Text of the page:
For years the conventional wisdom has been that optical zoom is always better than digital zoom. Want to make a far-away object look like it’s closer? Then you’re going to want a telephoto lens, because using digital zoom on your camera or phone will probably just make it look pixelated or blurry.

But over the past year or so, I’ve noticed something funny about digital zoom on my Pixel 2 smartphone: it’s not that bad.

And now Google is kicking things up a notch with the Google Pixel 3, featuring a new “Super Res Zoom” algorithm.

The Pixel 3 has just a single camera on its back. But Google claims you can snap zoomed-in photos that look as good those you’d take on a device with a 2X telephoto lens.

That’s a pretty bold claim… but the company has examples in a blog post that explains how the technology works. More importantly, I’ve read comments from several reviewers suggesting that the new Super Res Zoom really does work in real-world conditions (although there’s some debate over whether it’s really as good as an optical zoom).

Google has a lengthy explanation for how its new algorithm works. But in a nutshell it’s not trying to reconstruct details from a single image the way most digital zoom systems do. Instead the Pixel 3 uses burst photography to capture multiple shots simultaneously and use information from multiple frames to construct a single image with sharper details than you would get by trying to zoom in on just one.

One of the things I find most intriguing about this is that Google actually counts on the fact that your hand will shake a bit as it captures multiple shots — since each image may be off from the others by a few pixels, it allows the phone to capture more visual data. In fact, if you place the phone in a tripod so there’s no hand motion, Google will go out of its way to jiggle the camera so that the optical image stabilization module will move a little bit between shots.

The company says that means that if you pinch to zoom using the camera app before taking a photo, you really will get more visual detail than if you just shoot an un-zoomed photo and then crop it to highlight the area you want to focus on.

Would it have been easier for Google to put two cameras on the back of the phone and use optical zoom? Probably. But it would have been a less Googley thing to do. Google is first and foremost a software company, after all.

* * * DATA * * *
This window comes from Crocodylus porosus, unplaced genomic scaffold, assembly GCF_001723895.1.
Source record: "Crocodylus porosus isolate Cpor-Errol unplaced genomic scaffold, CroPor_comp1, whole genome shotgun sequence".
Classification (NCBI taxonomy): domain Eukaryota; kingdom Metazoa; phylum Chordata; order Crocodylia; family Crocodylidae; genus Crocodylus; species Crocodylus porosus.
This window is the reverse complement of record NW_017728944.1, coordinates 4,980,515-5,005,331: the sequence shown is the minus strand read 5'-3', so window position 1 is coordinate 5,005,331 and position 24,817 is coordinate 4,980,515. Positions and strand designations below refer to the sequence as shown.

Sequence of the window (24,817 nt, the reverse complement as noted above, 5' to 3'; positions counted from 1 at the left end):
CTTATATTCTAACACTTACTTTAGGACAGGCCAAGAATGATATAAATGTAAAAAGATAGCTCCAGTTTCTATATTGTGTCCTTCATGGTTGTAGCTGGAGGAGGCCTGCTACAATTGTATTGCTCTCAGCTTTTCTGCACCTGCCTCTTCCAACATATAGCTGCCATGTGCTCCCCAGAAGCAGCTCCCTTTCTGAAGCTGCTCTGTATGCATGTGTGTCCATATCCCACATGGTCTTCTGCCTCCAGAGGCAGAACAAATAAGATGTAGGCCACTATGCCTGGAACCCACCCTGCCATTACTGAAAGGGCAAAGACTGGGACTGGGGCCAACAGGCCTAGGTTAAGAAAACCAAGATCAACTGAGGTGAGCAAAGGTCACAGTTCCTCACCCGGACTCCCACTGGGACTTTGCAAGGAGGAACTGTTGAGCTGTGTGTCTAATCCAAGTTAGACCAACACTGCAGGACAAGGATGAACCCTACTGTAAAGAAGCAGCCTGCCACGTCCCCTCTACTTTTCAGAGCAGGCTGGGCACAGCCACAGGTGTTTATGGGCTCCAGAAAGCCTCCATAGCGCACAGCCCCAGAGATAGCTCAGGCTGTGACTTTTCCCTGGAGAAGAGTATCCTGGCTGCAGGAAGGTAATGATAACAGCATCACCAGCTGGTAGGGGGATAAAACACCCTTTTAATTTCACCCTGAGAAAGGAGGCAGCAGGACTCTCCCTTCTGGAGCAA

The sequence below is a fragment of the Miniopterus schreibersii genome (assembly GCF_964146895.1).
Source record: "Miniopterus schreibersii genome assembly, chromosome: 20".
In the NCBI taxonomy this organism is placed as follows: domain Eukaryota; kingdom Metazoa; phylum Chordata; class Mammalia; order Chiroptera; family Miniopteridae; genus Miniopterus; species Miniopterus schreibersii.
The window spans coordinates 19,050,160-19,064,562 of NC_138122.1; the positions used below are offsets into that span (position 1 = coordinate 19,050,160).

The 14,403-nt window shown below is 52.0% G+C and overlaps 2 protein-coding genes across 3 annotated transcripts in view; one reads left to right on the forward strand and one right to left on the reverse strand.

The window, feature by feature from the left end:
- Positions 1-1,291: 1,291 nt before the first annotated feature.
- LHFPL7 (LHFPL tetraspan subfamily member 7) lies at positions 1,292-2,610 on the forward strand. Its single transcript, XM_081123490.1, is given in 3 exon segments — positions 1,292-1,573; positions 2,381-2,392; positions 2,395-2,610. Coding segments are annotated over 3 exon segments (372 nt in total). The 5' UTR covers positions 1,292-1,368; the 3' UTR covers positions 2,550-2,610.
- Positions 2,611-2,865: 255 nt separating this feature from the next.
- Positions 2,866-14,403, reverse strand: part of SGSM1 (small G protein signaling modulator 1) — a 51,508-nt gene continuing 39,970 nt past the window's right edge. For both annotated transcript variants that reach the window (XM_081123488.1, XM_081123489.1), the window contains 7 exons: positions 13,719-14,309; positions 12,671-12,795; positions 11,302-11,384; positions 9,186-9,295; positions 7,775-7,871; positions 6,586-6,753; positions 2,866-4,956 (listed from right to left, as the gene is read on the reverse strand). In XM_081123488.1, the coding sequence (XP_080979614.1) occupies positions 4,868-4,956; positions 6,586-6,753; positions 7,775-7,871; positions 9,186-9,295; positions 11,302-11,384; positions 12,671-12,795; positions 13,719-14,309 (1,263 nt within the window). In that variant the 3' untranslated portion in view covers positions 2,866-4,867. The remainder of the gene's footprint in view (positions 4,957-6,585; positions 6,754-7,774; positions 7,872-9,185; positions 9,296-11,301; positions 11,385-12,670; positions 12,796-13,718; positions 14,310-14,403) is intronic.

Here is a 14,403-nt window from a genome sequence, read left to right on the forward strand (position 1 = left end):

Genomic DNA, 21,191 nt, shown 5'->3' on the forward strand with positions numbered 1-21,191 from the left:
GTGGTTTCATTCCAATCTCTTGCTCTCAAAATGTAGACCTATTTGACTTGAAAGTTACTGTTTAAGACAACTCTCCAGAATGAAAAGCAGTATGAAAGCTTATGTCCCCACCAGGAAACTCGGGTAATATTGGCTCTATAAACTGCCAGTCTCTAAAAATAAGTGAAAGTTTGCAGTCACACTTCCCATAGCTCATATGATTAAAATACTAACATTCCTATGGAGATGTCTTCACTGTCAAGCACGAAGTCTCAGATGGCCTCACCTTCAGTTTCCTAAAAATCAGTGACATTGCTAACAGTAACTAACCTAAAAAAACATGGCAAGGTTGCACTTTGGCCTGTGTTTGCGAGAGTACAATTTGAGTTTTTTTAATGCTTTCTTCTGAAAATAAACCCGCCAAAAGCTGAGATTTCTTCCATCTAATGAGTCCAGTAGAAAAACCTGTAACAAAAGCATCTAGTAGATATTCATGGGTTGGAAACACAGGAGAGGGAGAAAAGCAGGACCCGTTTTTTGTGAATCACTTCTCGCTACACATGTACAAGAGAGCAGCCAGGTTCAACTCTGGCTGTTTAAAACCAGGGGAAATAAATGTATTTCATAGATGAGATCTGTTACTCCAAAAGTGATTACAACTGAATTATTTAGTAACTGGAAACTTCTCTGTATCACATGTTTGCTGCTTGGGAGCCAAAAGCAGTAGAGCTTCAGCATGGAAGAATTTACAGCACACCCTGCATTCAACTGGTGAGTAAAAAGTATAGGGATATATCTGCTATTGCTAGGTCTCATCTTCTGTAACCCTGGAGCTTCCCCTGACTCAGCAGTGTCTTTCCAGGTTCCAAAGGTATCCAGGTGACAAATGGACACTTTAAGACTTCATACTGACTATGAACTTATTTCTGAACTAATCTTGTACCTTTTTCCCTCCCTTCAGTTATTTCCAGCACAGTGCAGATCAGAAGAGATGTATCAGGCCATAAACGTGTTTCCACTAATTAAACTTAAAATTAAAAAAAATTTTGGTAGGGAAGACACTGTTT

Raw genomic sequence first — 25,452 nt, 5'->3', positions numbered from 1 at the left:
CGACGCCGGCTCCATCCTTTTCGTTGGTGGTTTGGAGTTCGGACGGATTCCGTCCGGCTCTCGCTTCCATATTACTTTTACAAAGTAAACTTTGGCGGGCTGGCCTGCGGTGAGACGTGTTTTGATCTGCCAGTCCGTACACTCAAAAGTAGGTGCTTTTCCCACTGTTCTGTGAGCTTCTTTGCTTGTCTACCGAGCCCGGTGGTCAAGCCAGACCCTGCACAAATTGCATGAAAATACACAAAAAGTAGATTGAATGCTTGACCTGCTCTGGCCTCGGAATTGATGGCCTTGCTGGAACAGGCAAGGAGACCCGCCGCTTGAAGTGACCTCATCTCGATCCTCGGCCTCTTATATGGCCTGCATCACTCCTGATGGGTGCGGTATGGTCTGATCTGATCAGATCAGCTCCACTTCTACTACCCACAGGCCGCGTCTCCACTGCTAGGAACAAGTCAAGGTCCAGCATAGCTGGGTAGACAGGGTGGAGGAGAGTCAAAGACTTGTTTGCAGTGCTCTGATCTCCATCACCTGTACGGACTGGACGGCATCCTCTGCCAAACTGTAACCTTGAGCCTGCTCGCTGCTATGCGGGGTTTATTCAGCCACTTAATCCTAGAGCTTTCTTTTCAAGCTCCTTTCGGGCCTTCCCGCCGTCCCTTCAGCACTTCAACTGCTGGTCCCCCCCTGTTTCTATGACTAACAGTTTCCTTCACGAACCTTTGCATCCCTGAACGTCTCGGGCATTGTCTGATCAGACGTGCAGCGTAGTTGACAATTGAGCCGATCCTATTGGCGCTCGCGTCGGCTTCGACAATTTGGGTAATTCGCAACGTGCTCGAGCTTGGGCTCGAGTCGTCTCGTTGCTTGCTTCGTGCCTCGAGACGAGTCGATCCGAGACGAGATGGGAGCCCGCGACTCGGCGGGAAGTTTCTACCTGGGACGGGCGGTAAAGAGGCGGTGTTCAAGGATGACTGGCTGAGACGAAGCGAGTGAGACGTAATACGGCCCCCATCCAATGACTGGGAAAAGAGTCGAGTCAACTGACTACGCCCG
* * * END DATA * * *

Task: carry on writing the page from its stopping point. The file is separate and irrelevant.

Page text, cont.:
This isn’t the first time Google has insisted that digital can rival physical — the first-gen Pixel phones featured Electronic Image Stablization, but no Optical Image Stabilization. It was pretty good… but not perfect. By the time the Pixel 2 launched, Google decided to include both. Maybe the Pixel 4 will have a telephoto camera and Super Res Zoom when it launched in late 2019.

For now, the company did put two cameras on the front of the Pixel 3 and Pixel 3 XL. One has a wide-angle lens, allowing users to choose between normal shots and wide-angle selfies. It probably would have been hard to come up with an algorithm to do that.

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9 replies on “Google Pixel 3 throws down gauntlet on digital vs optical zoom”

  1. I understand why a telephoto moving lens on a phone wouldn’t make sense, but does anyone know why there are not phones with multiple cameras for different optical zoom levels? I know my OnePlus 5 has a second camera with 2x zoom, but why no phones with say 1x, 4x, 8x and 16x camera lens? And then do some interpolation for intermediate zoom levels. I see some new phones with 4 cameras, but they do not have any optical zoom greater than 2x. Is it because of the distance between the different lens would mean intermediate interpolation is impossible?

    1. how was it ? good enough ? fake ? I’d love to have similar tricks on a smartphone especially to process highly magnified photos (through stacked DoF)

  2. Now, if this is so great, imagine combining it with actual optical zoom! I mean, why didn’t they include a second telephoto lens, and then used this technique with that instead? That would surely have been even better!

  3. I worked with digital camera technology for several years (including on cell phones), and Google’s technique might be better than digital zoom but it will never be as good as 2x (or greater) optical zoom.

    And don’t pinch to zoom using the camera app viewfinder. Change settings so the volume buttons function as zoom in or out. At least on Android, I don’t know if iOS enables such a setting.

  4. “In fact, if you place the phone in a tripod so there’s no hand motion, Google will go out of its way to jiggle the camera so that the optical image stabilization module will move a little bit between shots.”

    I wonder how this camera “jiggle” is accomplished. With the vibration motor?

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